Parkinson’s is no longer thought to affect only the neurons (nerve cells) in the brain. Researchers believe that several other neuronal systems in the body which control sleep, smell, bowel and bladder movement etc. are also affected in Parkinson’s.
Non motor symptoms are now an increasingly recognized entity in Parkinson’s and are thought to precede the onset of motor symptoms by at least a few years. It is important to note that not everyone with Parkinson’s will present with all the symptoms as enlisted.
Sleep disturbances are the most frequent non motor problems seen in Parkinson’s. These often go unnoticed and are now thought to arise even before the motor symptoms of Parkinson’s set in. Sleep disturbances include difficulty falling asleep, frequent awakenings, excessive sleepiness, restlessness in bed or a lack of sleep (insomnia). Such disturbances may be a result of one of the symptoms that make it difficult to feel restful, e.g., pain due to dystonia, stiffness, rigidity or anxiety.
Alternatively, a PwP’s sleep may be affected by a Parkinson’s medication as well. It is important that you regularize your sleep cycles and maintain good sleep hygiene. Please consult your doctor for a medication review, if you have problems with sleep.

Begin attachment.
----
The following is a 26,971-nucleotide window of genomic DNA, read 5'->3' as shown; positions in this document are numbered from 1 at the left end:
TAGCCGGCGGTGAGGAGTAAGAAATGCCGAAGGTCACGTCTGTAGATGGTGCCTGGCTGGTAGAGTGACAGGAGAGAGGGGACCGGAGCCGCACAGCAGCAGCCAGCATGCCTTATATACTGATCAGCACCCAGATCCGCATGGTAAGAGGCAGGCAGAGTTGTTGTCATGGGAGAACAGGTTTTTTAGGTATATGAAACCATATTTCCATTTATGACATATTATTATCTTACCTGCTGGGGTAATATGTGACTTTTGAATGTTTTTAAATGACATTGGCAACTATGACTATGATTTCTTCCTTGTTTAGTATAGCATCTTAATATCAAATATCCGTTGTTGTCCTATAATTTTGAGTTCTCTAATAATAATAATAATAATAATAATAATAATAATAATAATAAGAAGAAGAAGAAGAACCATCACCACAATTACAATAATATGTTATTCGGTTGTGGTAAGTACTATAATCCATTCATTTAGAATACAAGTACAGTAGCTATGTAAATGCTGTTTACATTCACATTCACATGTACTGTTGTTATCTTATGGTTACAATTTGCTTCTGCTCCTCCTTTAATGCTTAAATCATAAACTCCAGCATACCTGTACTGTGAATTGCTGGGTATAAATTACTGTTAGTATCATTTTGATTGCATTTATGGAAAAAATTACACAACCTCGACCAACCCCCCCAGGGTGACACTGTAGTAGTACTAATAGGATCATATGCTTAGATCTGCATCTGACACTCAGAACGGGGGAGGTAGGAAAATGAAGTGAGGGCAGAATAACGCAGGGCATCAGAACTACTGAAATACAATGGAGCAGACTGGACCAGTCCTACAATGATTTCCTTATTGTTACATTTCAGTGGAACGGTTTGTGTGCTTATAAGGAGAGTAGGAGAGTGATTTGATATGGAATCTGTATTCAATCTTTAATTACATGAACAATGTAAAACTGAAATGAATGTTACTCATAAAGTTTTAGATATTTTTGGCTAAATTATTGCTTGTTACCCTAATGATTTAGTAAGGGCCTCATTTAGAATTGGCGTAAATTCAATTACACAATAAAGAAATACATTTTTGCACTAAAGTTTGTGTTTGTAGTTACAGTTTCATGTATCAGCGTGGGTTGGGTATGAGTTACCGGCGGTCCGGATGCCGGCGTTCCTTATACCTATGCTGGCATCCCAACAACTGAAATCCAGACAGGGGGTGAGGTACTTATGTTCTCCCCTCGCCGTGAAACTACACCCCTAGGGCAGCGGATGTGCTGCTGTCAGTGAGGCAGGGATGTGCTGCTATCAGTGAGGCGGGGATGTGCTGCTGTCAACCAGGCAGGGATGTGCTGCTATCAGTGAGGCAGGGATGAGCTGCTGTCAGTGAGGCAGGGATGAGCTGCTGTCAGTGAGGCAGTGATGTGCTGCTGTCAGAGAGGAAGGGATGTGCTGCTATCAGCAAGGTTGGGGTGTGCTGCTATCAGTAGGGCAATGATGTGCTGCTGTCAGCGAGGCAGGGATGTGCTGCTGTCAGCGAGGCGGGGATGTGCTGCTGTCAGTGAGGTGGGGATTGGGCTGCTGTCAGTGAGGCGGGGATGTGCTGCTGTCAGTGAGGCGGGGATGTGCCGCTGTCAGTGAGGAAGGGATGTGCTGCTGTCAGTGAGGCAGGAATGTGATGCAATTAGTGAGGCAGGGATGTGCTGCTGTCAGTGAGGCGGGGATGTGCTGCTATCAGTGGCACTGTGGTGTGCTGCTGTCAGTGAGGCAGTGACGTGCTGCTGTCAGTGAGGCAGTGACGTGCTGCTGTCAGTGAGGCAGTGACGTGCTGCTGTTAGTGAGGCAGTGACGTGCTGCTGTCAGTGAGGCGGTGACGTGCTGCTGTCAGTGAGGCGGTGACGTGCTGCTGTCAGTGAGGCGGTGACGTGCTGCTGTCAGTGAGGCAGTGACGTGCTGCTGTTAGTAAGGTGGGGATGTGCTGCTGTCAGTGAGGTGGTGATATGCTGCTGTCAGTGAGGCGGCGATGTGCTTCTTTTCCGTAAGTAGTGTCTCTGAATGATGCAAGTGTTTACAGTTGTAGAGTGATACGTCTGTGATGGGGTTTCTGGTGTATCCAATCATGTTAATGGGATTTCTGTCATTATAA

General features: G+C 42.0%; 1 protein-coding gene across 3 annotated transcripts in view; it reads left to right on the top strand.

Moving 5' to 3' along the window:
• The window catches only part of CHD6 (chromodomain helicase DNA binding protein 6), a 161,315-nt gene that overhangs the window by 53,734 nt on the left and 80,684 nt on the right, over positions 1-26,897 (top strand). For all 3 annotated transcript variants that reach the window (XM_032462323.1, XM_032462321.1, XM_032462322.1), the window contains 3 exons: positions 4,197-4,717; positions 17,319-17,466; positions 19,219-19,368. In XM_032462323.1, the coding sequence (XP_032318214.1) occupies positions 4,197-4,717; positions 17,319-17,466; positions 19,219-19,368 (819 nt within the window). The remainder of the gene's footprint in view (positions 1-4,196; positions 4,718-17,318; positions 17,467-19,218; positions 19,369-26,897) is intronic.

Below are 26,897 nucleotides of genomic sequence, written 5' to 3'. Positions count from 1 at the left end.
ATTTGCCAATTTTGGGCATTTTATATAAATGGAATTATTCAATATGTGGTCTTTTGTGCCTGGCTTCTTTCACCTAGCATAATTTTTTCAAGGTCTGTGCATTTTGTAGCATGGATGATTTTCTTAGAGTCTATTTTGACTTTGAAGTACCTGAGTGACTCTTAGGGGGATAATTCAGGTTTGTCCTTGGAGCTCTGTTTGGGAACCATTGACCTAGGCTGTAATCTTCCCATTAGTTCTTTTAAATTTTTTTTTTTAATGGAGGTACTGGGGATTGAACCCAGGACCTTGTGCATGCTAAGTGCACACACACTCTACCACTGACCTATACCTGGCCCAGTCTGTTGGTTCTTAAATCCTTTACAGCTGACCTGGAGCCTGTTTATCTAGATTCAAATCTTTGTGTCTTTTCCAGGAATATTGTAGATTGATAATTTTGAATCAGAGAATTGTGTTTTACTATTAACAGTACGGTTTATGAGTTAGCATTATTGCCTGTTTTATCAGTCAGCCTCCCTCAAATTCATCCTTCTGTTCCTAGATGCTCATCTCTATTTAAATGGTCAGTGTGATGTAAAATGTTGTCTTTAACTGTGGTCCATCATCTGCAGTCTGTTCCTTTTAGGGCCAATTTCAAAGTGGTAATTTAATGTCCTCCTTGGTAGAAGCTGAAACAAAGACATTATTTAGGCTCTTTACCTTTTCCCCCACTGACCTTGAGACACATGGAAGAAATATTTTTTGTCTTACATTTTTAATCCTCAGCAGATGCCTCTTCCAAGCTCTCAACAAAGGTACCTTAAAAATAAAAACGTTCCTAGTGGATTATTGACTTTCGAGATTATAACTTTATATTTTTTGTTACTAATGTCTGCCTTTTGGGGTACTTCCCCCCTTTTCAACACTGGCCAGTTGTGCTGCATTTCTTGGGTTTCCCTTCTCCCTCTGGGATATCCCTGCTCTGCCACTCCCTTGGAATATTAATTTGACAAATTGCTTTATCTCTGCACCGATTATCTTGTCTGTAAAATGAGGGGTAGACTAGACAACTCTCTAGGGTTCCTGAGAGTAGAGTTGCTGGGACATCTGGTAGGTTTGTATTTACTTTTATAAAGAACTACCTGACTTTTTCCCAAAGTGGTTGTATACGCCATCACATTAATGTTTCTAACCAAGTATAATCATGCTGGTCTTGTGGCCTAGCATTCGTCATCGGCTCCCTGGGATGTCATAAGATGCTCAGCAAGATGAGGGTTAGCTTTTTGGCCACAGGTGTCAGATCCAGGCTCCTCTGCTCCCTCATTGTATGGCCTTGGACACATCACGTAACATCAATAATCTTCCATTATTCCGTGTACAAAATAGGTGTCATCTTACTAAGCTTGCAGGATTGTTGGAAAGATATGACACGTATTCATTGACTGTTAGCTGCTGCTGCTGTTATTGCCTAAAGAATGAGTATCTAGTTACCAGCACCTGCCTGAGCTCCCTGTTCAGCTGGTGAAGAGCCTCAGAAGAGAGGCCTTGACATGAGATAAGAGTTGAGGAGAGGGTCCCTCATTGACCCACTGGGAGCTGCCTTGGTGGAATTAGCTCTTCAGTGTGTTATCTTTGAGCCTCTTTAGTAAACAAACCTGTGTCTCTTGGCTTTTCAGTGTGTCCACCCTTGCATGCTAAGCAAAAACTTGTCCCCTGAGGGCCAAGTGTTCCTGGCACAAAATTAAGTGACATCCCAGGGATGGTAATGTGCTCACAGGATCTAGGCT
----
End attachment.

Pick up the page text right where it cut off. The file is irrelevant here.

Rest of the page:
Tiredness or Fatigue
Fatigue is physical and/ or mental exhaustion that is very common in Parkinson’s. It may be one of the first symptoms to appear.
This can be improved with a regularized exercise and rest schedule. If fatigue is associated with a secondary cause like depression or sleep problems then these problems should be assessed by a doctor and treated first.
This is an important symptom which may go unnoticed at times. If you feel you’re sweating more than usual with no precipitating factors like hot weather, anxiety or stress etc please consult your doctor. Parkinson’s may cause oily skin and dandruff. The autonomic nervous system when affected in Parkinson’s loses its ability to regulate body functions like sweating, glandular function etc.
Changes in taste and smell